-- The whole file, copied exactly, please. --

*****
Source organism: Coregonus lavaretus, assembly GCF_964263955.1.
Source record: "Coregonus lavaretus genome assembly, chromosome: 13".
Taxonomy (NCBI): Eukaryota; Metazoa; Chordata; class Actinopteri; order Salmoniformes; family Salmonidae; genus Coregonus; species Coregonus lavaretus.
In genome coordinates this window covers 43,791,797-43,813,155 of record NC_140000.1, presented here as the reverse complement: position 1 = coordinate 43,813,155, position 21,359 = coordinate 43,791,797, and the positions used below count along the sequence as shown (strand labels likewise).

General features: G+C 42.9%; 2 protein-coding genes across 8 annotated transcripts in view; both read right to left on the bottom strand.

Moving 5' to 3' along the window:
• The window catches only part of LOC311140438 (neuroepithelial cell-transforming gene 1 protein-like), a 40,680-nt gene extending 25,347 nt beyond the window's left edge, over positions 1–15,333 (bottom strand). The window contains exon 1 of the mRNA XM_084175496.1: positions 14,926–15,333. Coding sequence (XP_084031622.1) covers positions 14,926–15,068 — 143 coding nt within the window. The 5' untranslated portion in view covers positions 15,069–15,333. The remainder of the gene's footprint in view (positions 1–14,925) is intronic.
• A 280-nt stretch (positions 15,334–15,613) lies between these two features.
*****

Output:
Source organism: Coregonus lavaretus, assembly GCF_964263955.1.
Source record: "Coregonus lavaretus genome assembly, chromosome: 13".
Taxonomy (NCBI): Eukaryota; Metazoa; Chordata; class Actinopteri; order Salmoniformes; family Salmonidae; genus Coregonus; species Coregonus lavaretus.
In genome coordinates this window covers 43,791,797-43,813,155 of record NC_140000.1, presented here as the reverse complement: position 1 = coordinate 43,813,155, position 21,359 = coordinate 43,791,797, and the positions used below count along the sequence as shown (strand labels likewise).

General features: G+C 42.9%; 2 protein-coding genes across 8 annotated transcripts in view; both read right to left on the bottom strand.

Moving 5' to 3' along the window:
• The window catches only part of LOC311140438 (neuroepithelial cell-transforming gene 1 protein-like), a 40,680-nt gene extending 25,347 nt beyond the window's left edge, over positions 1–15,333 (bottom strand). The window contains exon 1 of the mRNA XM_084175496.1: positions 14,926–15,333. Coding sequence (XP_084031622.1) covers positions 14,926–15,068 — 143 coding nt within the window. The 5' untranslated portion in view covers positions 15,069–15,333. The remainder of the gene's footprint in view (positions 1–14,925) is intronic.
• A 280-nt stretch (positions 15,334–15,613) lies between these two features.